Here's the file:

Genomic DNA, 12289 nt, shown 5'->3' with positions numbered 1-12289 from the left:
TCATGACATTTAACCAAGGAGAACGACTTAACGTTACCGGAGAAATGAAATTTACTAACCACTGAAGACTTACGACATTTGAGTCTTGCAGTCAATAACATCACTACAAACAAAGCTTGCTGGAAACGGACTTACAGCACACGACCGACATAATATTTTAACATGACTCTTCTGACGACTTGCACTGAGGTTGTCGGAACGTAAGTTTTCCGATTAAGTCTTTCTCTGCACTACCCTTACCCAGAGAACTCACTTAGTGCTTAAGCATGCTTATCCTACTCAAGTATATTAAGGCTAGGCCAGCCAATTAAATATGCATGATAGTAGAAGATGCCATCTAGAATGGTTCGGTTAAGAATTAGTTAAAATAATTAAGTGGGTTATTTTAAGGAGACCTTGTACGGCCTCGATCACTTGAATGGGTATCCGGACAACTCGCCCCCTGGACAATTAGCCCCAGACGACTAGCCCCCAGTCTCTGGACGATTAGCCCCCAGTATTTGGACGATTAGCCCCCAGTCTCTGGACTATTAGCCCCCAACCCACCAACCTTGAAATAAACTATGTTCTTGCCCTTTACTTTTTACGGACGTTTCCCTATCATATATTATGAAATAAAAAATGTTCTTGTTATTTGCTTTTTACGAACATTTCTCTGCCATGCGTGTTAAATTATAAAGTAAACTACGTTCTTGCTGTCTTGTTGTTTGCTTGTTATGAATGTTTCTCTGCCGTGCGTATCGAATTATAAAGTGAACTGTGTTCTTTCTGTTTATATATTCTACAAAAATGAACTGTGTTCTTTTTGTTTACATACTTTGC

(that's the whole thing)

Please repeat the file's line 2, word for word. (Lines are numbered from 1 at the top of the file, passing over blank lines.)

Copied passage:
TCATGACATTTAACCAAGGAGAACGACTTAACGTTACCGGAGAAATGAAATTTACTAACCACTGAAGACTTACGACATTTGAGTCTTGCAGTCAATAACATCACTACAAACAAAGCTTGCTGGAAACGGACTTACAGCACACGACCGACATAATATTTTAACATGACTCTTCTGACGACTTGCACTGAGGTTGTCGGAACGTAAGTTTTCCGATTAAGTCTTTCTCTGCACTACCCTTACCCAGAGAACTCACTTAGTGCTTAAGCATGCTTATCCTACTCAAGTATATTAAGGCTAGGCCAGCCAATTAAATATGCATGATAGTAGAAGATGCCATCTAGAATGGTTCGGTTAAGAATTAGTTAAAATAATTAAGTGGGTTATTTTAAGGAGACCTTGTACGGCCTCGATCACTTGAATGGGTATCCGGACAACTCGCCCCCTGGACAATTAGCCCCAGACGACTAGCCCCCAGTCTCTGGACGATTAGCCCCCAGTATTTGGACGATTAGCCCCCAGTCTCTGGACTATTAGCCCCCAACCCACCAACCTTGAAATAAACTATGTTCTTGCCCTTTACTTTTTACGGACGTTTCCCTATCATATATTATGAAATAAAAAATGTTCTTGTTATTTGCTTTTTACGAACATTTCTCTGCCATGCGTGTTAAATTATAAAGTAAACTACGTTCTTGCTGTCTTGTTGTTTGCTTGTTATGAATGTTTCTCTGCCGTGCGTATCGAATTATAAAGTGAACTGTGTTCTTTCTGTTTATATATTCTACAAAAATGAACTGTGTTCTTTTTGTTTACATACTTTGC